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CHAPTER THIRTEEN Dying and Bereavement


CHAPTER THIRTEEN Dying and Bereavement * * * * * * * * * * * Sociocultural Definitions of Death All cultures have their own ideas about death, mourning rituals and ... – PowerPoint PPT presentation

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Title: CHAPTER THIRTEEN Dying and Bereavement

CHAPTER THIRTEENDying and Bereavement
Sociocultural Definitions of Death
  • All cultures have their own ideas about death,
    mourning rituals and states of bereavement

Legal and Medical Definitions
  • Clinical death (accepted for
  • hundreds of years)
  • Lack of heart beat and respiration
  • Whole-Brain death (most
  • widely accepted today)
  • Includes eight specific criteria, all of which
    must be met
  • No spontaneous responses to any stimuli
  • No spontaneous respiration for at least 1 hour
  • Total lack of responsiveness to even the most
    painful stimuli
  • No eye movements, blinking, or pupil
  • No postural activity, swallowing, yawning, or
  • No motor reflexes
  • A flat EEG for at least 10 minutes
  • No change in any of these when tested again 24
    hours later

Legal and Medical Definitions
  • Persistent vegetative state a person does not
    recover following
  • Disruption of the blood flow to the brain
  • Severe head injury
  • Drug overdose
  • Abby Dorn case

Ethical Issues
  • Bioethics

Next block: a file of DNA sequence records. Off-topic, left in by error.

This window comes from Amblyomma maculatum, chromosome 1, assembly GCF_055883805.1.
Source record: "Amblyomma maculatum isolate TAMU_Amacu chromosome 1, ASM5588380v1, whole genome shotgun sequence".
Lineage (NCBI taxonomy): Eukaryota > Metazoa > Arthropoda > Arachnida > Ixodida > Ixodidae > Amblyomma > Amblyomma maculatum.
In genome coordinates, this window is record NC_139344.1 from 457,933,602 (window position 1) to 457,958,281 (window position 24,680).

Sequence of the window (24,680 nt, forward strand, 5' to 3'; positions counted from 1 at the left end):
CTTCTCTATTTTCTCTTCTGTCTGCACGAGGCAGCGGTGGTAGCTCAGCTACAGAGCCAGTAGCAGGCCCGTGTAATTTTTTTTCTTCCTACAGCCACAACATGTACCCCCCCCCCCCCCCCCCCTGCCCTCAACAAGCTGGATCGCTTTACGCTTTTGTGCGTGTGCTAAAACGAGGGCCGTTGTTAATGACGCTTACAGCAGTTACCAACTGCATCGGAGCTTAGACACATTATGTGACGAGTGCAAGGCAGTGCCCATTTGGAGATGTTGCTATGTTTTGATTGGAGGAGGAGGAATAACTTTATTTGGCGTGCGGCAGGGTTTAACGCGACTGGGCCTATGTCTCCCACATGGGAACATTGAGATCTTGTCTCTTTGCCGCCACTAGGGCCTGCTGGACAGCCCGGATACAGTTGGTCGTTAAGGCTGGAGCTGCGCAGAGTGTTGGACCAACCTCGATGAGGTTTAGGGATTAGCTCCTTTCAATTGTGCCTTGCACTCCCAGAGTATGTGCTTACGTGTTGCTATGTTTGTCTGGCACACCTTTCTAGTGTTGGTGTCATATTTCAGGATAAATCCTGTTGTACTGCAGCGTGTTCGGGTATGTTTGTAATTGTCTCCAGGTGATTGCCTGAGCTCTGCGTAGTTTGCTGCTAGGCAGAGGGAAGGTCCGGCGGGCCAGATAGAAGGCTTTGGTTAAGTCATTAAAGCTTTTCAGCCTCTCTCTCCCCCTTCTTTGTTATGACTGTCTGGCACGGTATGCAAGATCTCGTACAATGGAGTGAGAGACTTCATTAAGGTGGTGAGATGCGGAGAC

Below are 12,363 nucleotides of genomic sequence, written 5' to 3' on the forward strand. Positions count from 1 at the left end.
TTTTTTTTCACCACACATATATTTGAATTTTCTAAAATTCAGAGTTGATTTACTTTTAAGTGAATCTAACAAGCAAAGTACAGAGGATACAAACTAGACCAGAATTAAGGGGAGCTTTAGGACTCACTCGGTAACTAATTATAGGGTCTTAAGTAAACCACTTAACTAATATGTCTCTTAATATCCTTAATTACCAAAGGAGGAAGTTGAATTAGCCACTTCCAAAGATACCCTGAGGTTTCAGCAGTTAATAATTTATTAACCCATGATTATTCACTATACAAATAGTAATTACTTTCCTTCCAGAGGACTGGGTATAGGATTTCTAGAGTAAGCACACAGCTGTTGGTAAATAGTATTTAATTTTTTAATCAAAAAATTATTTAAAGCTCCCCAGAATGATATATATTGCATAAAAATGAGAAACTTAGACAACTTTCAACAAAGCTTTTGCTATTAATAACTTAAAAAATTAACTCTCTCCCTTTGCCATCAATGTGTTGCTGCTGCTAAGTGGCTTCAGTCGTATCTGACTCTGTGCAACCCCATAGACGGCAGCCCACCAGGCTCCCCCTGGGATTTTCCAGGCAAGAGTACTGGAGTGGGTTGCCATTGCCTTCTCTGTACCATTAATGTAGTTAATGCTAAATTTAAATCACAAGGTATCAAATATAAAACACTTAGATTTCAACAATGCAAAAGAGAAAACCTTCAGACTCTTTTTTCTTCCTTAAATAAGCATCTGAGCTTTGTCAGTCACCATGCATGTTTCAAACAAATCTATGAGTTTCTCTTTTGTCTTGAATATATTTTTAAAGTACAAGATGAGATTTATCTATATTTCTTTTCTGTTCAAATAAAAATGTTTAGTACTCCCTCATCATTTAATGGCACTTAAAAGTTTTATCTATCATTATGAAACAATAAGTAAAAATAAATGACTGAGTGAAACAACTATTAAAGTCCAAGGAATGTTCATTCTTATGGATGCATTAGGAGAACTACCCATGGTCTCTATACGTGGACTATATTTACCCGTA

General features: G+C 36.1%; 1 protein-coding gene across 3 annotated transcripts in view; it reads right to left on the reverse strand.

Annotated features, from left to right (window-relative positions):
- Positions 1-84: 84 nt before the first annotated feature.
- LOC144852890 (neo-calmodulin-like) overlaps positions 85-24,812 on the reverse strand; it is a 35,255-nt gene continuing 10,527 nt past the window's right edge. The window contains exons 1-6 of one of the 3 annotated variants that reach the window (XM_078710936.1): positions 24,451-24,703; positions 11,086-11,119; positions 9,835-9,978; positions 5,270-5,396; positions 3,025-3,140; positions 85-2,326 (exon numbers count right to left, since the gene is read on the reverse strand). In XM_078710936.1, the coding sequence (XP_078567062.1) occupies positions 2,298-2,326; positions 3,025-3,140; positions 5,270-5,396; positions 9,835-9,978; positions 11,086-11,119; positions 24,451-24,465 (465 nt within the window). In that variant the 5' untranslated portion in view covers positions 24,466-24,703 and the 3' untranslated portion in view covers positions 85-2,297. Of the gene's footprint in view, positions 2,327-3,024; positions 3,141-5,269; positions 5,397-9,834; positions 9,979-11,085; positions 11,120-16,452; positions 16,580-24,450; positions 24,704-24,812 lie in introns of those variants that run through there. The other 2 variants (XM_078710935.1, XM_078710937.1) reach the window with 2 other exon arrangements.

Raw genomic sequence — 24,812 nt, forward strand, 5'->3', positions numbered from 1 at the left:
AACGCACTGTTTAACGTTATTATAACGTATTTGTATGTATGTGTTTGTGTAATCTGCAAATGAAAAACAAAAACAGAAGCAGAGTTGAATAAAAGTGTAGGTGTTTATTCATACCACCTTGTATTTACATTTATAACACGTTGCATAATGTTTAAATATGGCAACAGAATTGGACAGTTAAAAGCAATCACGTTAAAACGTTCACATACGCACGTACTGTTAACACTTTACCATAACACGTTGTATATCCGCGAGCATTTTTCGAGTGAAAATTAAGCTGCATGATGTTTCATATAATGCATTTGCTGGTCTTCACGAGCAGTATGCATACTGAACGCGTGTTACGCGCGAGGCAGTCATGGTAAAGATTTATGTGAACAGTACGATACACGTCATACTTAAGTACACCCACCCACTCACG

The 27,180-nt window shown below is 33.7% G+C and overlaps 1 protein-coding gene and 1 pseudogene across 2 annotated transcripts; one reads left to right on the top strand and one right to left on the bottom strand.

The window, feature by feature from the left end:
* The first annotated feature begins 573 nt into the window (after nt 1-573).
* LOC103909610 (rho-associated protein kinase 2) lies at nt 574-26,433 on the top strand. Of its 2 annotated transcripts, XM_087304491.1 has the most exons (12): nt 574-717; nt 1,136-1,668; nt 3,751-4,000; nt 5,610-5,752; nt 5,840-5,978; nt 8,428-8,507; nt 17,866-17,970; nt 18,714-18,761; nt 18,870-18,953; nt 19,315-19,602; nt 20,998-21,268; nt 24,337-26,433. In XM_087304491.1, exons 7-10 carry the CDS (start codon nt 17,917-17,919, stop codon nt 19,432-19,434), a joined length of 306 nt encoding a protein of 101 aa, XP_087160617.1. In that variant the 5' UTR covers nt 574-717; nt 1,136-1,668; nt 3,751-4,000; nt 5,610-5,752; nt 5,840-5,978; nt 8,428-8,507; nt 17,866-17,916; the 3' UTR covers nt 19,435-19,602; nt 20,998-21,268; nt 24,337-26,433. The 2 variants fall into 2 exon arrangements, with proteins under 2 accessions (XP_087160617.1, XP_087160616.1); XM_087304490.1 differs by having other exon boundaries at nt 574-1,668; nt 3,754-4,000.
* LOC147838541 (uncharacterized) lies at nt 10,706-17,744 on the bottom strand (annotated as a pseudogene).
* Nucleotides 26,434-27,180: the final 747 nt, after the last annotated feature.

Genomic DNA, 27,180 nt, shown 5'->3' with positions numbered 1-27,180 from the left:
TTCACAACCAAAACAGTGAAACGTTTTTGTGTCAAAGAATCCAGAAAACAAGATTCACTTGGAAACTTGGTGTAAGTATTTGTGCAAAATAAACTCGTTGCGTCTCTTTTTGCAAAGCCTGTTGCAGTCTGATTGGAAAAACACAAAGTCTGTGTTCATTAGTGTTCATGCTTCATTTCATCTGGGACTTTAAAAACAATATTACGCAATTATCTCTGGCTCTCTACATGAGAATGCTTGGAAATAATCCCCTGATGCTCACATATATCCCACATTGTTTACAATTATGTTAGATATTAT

• Examines the interaction between human values and
    technological advances
  • Euthanasia
  • The practice of ending life for reasons of mercy

  • Two types of euthanasia
  • Active euthanasia
  • Deliberately ending someones life through some
    sort of intervention or action
  • Passive euthanasia
  • Ending someones life by withholding treatment
  • Oregon Death with Dignity Law 1994
  • Provides for people to obtain prescriptions for
    self-administered lethal doses of medication
  • Terri Schiavo case

The Price of Life-Sustaining Care
  • A growing debate concerns the costs for keeping
    someone alive through technology and includes
    financial, personal, and moral costs.

A Life Course Approach to Dying
  • Young adults report a sense of being cheated by
  • Middle-aged adults begin to confront their own
    mortality and undergo a change in their sense of
    time lived and time until death.
  • When their parents die, people realize they are
    the oldest generation.
  • Older adults are more accepting of death.

Coping with DeathKübler-Rosss 5-Stage Theory
  • DENIAL Often first reaction likely to be shock
    and disbelief
  • ANGER At some point
  • people express anger
  • (hostility, resentment,
  • frustration, envy)
  • BARGAINING Looking for a
  • way out setting a timetable
  • when one can no longer
  • deny the illness
  • ACCEPTANCE Realizing
  • that death is inevitable
  • often results in detachment
  • from the world and sense of peace.

Coping with DeathKübler-Rosss 5-Stage Theory
  • Movement through the stages
  • Some people do not progress through all of these
    stages, and people move through them at different
  • People may be in more than one stage at a time
    and do not necessarily go through them in order.

Coping with Death A Contextual Theory of Dying
  • Stage theories of dying
  • assume some sort of underlying process for moving
    from one stage to another
  • do not clearly state what a person must do to
    move from one stage to another
  • Contextual theories of dying emphasize
  • Tasks and issues that a dying person must face
  • No right way to die (but there are better or
    worse ways of coping with death)